Shop local & opt for nature materials. When buying new decor, support a local maker – Knoxville has tons of fall and winter markets coming up! Materials like wood, ceramic, glass, and cotton are much more sustainable than plastic alternatives.

Make your own decorations using nature. Use leaves, pinescones, branches, and berries to make wreaths and centerpieces for your home. Try this homemade natural fall leaf garland or this DIY orange garland

Repurpose materials for crafty decorations. Upcycle old cardboard, paper, and more into crafts and decor! Check out this adorable toilet paper roll ghost craft! Signs, confetti, and other decorations can be made on the back of cardboard and used paper.

What to do with your Leftover Pumpkins

If you compost already or have your own farm animals, then you don't even have to leave your home to dispose of your pumpkins sustainably! Most of us, though, don't have our own compost or chickens... Instead, you can drop your leftover pumpkins at various farms and zoos in Knoxville and surrounding areas.

*None of these locations accept pumpkins with paint, markers, candle wax, or any type of decorations, including any kind of treatment to make them last longer. Some accept carved pumpkins and others do not.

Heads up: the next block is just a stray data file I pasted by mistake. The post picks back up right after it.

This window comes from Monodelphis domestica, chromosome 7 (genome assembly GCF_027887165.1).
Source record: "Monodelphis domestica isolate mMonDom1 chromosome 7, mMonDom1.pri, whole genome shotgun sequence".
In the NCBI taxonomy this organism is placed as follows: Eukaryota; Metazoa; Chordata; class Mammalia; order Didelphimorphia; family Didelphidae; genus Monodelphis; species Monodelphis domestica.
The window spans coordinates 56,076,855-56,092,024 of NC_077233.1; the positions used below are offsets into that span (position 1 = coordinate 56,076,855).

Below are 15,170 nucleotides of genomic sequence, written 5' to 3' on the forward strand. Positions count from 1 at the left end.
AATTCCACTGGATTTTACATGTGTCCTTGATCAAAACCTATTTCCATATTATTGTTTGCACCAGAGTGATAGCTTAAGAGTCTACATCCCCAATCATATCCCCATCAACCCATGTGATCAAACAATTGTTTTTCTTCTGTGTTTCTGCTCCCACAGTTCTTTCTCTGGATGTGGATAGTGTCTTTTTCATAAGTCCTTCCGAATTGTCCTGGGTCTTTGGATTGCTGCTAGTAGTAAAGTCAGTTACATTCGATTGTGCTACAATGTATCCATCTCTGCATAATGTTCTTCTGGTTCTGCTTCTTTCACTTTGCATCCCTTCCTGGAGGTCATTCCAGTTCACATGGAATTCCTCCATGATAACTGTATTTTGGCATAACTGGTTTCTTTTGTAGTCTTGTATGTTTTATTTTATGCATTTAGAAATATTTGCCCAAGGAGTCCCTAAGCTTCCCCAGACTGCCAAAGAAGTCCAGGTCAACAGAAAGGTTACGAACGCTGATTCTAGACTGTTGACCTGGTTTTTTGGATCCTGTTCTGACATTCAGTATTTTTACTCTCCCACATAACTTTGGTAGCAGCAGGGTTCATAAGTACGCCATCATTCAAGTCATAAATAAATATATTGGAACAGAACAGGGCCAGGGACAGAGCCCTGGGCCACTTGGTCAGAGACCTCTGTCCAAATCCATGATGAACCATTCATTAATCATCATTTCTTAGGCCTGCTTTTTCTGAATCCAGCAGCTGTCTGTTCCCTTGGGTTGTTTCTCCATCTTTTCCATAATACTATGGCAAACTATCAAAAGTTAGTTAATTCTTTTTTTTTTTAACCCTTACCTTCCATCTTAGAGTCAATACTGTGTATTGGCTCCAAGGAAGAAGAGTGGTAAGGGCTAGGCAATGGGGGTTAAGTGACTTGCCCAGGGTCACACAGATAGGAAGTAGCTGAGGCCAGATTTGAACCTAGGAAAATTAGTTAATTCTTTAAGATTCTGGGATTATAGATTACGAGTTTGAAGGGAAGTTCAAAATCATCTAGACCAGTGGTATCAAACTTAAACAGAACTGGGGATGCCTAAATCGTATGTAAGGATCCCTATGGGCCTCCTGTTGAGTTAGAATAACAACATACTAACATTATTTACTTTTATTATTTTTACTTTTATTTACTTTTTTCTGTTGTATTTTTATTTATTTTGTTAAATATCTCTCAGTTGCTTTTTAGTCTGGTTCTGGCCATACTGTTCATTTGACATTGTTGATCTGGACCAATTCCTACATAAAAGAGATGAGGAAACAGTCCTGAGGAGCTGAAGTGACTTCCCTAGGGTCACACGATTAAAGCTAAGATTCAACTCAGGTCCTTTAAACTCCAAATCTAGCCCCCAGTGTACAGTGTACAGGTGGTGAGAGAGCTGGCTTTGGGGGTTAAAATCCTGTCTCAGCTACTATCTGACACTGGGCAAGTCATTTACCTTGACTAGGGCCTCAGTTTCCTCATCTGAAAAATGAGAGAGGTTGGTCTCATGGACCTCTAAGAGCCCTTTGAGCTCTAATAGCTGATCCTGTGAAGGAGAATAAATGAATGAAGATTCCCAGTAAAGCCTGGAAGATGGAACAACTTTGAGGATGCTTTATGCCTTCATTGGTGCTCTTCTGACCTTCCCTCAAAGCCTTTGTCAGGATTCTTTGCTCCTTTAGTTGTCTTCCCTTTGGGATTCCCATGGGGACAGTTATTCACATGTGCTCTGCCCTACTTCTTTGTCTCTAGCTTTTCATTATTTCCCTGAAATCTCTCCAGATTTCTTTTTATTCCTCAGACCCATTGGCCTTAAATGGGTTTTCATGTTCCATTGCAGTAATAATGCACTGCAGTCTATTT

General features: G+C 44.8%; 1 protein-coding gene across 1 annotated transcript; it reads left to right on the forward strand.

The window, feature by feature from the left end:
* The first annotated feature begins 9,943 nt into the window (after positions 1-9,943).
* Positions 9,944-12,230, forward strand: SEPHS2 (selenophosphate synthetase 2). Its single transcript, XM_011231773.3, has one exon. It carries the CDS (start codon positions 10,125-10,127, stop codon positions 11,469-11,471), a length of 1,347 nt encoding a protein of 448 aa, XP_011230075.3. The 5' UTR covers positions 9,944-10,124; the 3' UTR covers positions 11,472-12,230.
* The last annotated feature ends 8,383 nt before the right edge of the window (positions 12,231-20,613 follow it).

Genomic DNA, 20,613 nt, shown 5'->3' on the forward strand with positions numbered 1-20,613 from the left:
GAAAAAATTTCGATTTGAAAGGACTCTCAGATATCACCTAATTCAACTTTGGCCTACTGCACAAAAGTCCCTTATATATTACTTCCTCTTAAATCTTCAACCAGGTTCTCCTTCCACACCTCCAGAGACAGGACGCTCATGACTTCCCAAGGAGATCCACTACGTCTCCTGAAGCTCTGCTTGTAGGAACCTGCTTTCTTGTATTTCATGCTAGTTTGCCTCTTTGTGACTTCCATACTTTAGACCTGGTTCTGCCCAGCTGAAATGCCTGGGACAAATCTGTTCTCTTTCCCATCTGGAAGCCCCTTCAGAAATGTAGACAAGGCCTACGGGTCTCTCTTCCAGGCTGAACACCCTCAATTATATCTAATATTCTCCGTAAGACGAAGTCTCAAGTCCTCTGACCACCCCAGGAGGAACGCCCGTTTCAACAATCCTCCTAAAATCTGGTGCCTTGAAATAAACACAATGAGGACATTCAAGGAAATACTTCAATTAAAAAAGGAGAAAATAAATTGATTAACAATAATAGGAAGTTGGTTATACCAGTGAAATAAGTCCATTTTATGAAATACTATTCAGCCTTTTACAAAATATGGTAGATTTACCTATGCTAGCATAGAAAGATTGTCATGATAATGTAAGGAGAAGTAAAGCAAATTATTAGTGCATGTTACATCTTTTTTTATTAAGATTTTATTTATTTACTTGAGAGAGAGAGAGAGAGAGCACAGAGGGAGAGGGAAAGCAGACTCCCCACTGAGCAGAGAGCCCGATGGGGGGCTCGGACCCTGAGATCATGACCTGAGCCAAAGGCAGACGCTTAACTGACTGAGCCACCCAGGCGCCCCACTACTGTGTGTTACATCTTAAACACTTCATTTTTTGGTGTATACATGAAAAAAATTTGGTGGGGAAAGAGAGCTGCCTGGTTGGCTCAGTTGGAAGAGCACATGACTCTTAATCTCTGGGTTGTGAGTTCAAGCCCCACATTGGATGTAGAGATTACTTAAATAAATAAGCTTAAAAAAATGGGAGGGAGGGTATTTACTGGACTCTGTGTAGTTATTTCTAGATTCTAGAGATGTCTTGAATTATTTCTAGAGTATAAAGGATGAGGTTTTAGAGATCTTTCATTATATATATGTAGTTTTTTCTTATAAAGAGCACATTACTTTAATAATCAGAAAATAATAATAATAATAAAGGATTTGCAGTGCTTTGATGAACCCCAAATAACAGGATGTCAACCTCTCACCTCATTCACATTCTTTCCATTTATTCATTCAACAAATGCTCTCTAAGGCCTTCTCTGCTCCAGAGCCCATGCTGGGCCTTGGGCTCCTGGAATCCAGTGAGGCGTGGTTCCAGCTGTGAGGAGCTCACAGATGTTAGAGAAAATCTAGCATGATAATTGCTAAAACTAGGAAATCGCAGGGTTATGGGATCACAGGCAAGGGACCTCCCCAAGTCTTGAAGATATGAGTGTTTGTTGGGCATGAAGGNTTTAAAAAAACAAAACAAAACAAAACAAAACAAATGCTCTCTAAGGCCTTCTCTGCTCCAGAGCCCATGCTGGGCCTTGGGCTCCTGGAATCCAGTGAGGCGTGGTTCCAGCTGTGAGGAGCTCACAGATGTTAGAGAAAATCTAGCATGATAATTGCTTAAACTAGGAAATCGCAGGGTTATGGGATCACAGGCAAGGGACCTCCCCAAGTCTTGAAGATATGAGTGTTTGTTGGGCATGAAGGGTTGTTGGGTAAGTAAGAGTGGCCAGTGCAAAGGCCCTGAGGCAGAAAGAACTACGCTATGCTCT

• The Knoxville Zoo (3500 Knoxville Zoo Dr) accepts uncarved pumpkins to feed their animals. Drop uncarved pumpkins off at their Ranger Station during business hours.
  • Little Ponderosa Zoo & Rescue in Clinton (629 Granite Rd) accepts both carved an uncarved pumpkins for their animals anytime during business hours.
  • The Pine Branch in LaFollete (124 W Central Ave) accepts carved and uncarved pumpkins for their animals and compost during business hours.
  • Race Family Farmstead in Lenoir City (323 Country Ln) accepts carved and uncarved pumpkins for their animals and compost 

     reach out to them first to schedule a drop off time: message  @race_farmstead on Instagram or email nick@racefamilyfarmstead.com. 

Halloween Costumes

In 2019, Hubbub found that over 80% of Halloween costumes used “non-recyclable oil-based plastics,” and over 60% included polyester (Waste Managed). These costumes only add to our piles of textile waste and microplastic production. If it’s your thing, dressing up for Halloween is a really fun part of the season – but you can do it in a more sustainable way! Instead of buying a new costume, consider other options listed below.